Illuminating the relevance of self-portraiture, Stranger at Flowers Gallery examines the practice’s aesthetic value through each individual’s varied approach to self-representation. Each work illustrates an intimate conversation between the artist and the canvas, an exploration into self-perception through painting and drawing. Including a range of artists, those featured are Noah Becker, Tony Bevan, Aleah Chapin, David Hepher, Nicola Hicks and many more.
Back in 1987, Edward Lucie-Smith and Sean Kelly curated an exhibition at Flowers Gallery that focused on the importance of the self-portrait within an artist’s practice. The exhibition featured over 60 artists and included works by Ian Breakwell, Elisabeth Frink, David Hockney, Peter Blake and Eduardo Paolozzi.
This summer Flowers Gallery revisits the contemporary role of self-portraiture. Curated by Isabel Bingley, the primary aim of Stranger is to elevate the status of painting through the challenge of the self-portrait. Although the concept for Stranger has been influenced by the traditional format of self-portraiture, the realisation of these artworks has been left to the selected artists’ interpretation. From the consciously literal to the nostalgic, they experiment with their own reinvention.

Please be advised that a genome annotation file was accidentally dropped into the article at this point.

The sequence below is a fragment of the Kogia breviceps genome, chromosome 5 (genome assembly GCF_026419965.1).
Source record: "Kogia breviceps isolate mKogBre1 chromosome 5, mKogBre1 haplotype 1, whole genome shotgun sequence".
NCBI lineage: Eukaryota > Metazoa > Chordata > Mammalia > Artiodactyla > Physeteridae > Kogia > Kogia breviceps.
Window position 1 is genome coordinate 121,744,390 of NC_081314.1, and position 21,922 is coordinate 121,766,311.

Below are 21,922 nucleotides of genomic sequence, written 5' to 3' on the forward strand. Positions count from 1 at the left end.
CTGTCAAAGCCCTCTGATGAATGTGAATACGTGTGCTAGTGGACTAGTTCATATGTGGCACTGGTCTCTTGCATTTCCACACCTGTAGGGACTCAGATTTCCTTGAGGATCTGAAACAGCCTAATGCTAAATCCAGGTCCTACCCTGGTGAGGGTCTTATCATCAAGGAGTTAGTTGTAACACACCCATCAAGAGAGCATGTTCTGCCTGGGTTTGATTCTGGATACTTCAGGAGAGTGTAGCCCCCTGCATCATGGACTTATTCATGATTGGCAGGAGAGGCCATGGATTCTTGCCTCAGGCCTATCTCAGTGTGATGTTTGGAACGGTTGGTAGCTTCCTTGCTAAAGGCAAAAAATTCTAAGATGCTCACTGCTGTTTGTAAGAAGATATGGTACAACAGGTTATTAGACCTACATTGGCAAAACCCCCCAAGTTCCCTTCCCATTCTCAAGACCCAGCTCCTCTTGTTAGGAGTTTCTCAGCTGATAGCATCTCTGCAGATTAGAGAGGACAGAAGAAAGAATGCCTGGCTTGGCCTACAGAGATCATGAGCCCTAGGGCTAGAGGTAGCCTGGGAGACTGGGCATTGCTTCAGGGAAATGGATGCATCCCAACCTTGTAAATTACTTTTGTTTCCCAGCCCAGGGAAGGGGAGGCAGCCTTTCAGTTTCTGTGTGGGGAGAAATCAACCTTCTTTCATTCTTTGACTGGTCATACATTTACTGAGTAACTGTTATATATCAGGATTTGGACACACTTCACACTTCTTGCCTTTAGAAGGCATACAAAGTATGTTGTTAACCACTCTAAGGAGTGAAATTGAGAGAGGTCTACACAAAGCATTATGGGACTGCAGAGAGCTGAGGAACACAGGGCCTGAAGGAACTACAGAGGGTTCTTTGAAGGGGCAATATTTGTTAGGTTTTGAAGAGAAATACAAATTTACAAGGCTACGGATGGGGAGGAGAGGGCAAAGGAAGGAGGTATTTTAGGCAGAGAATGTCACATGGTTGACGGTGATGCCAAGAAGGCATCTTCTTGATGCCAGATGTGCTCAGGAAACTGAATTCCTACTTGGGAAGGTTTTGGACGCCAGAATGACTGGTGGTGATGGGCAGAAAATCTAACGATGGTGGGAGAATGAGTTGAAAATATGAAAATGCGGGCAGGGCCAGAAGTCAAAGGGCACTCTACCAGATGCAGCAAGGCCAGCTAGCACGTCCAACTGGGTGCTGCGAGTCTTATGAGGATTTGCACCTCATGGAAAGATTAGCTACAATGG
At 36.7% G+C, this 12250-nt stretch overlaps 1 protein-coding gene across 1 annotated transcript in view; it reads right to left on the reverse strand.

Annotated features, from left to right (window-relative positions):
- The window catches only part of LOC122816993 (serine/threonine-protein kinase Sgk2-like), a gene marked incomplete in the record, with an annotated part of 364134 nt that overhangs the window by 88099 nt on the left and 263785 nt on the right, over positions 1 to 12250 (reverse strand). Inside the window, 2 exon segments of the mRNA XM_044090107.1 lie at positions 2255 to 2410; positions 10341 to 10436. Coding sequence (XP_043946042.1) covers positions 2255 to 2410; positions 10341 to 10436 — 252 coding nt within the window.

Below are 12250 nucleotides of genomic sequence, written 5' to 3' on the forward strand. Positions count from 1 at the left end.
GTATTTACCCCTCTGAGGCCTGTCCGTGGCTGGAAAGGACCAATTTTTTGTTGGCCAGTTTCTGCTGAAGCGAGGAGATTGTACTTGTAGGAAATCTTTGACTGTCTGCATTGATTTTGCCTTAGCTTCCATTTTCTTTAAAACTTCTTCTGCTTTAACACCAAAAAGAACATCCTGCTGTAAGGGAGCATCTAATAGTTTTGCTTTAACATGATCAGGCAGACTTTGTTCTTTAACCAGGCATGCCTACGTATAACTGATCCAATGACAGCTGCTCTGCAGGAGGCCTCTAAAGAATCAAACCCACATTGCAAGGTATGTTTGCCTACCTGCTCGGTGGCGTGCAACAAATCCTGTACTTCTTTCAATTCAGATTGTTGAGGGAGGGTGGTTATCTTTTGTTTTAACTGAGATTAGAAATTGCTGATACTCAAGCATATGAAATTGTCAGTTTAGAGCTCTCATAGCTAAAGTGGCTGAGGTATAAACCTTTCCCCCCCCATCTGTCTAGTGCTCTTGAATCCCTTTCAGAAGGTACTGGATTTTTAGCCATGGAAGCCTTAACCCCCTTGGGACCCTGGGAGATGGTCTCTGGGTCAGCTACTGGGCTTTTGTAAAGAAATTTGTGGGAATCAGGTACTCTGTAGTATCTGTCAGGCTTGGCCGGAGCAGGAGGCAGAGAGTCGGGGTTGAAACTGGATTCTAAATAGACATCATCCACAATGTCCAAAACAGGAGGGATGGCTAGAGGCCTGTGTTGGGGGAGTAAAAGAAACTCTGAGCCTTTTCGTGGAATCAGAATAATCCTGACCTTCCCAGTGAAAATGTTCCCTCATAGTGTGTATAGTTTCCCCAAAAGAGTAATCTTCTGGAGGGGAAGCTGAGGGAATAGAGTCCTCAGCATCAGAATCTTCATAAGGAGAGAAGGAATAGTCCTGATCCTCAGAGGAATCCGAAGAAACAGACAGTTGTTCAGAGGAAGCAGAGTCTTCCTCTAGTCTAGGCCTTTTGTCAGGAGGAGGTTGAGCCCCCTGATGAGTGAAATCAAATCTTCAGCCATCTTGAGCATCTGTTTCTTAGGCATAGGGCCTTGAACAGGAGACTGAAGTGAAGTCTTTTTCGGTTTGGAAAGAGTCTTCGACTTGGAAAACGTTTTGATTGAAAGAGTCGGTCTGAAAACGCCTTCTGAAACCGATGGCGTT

All of the featured paintings have been completed over the past year, meaning each work is representative of the artists’ current objectives. In the past, the self-portrait was often used as a reference or educational tool; an honest depiction of an artist that reflected the environment in which he or she existed. The contemporary approach is slightly different, as demonstrated in Tom Phillips’ Doppelganger, where the traditional lone figure is accompanied by his “other self”. Ishbel Myerscough paints her daughter obscuring her own form and John Kirby’s figure references Britain’s final execution at Pentonville Prison and remains faceless. As such the modern manifestations focus on interpretation rather than truth in their work.
Stranger, 5 July – 31 August, Flowers Gallery, 82 Kingsland Road, London E2 8DP
1. End Game, 2013(c) John Kirby, courtesy Flowers Gallery, London.